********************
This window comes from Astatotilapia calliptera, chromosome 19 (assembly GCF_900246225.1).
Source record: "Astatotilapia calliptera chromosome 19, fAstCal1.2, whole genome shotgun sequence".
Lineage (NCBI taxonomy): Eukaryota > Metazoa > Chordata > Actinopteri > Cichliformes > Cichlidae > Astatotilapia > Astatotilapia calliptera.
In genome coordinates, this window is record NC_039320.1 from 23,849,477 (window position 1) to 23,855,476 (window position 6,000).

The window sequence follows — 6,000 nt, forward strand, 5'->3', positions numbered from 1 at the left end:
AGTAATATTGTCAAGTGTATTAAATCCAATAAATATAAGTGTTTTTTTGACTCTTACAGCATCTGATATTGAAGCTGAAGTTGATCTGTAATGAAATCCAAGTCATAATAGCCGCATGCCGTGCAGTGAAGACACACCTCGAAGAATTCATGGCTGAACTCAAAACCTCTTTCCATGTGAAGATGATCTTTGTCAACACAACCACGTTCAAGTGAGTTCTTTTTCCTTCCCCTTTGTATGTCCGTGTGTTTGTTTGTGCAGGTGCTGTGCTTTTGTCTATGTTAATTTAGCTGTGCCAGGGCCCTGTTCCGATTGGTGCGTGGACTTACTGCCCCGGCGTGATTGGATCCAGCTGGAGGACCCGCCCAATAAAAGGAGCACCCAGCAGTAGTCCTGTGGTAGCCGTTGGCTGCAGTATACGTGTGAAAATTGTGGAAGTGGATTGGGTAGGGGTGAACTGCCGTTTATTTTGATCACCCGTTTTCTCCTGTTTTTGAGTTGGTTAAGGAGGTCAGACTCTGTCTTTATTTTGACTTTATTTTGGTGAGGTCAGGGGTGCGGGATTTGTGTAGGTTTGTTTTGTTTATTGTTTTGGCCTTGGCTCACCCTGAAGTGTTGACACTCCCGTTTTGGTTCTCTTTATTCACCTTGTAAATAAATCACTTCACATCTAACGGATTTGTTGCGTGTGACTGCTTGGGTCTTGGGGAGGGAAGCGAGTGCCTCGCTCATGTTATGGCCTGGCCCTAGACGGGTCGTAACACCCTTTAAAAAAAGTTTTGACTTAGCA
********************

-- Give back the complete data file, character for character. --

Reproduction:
This window comes from Astatotilapia calliptera, chromosome 19 (assembly GCF_900246225.1).
Source record: "Astatotilapia calliptera chromosome 19, fAstCal1.2, whole genome shotgun sequence".
Lineage (NCBI taxonomy): Eukaryota > Metazoa > Chordata > Actinopteri > Cichliformes > Cichlidae > Astatotilapia > Astatotilapia calliptera.
In genome coordinates, this window is record NC_039320.1 from 23,849,477 (window position 1) to 23,855,476 (window position 6,000).

The window sequence follows — 6,000 nt, forward strand, 5'->3', positions numbered from 1 at the left end:
AGTAATATTGTCAAGTGTATTAAATCCAATAAATATAAGTGTTTTTTTGACTCTTACAGCATCTGATATTGAAGCTGAAGTTGATCTGTAATGAAATCCAAGTCATAATAGCCGCATGCCGTGCAGTGAAGACACACCTCGAAGAATTCATGGCTGAACTCAAAACCTCTTTCCATGTGAAGATGATCTTTGTCAACACAACCACGTTCAAGTGAGTTCTTTTTCCTTCCCCTTTGTATGTCCGTGTGTTTGTTTGTGCAGGTGCTGTGCTTTTGTCTATGTTAATTTAGCTGTGCCAGGGCCCTGTTCCGATTGGTGCGTGGACTTACTGCCCCGGCGTGATTGGATCCAGCTGGAGGACCCGCCCAATAAAAGGAGCACCCAGCAGTAGTCCTGTGGTAGCCGTTGGCTGCAGTATACGTGTGAAAATTGTGGAAGTGGATTGGGTAGGGGTGAACTGCCGTTTATTTTGATCACCCGTTTTCTCCTGTTTTTGAGTTGGTTAAGGAGGTCAGACTCTGTCTTTATTTTGACTTTATTTTGGTGAGGTCAGGGGTGCGGGATTTGTGTAGGTTTGTTTTGTTTATTGTTTTGGCCTTGGCTCACCCTGAAGTGTTGACACTCCCGTTTTGGTTCTCTTTATTCACCTTGTAAATAAATCACTTCACATCTAACGGATTTGTTGCGTGTGACTGCTTGGGTCTTGGGGAGGGAAGCGAGTGCCTCGCTCATGTTATGGCCTGGCCCTAGACGGGTCGTAACACCCTTTAAAAAAAGTTTTGACTTAGCA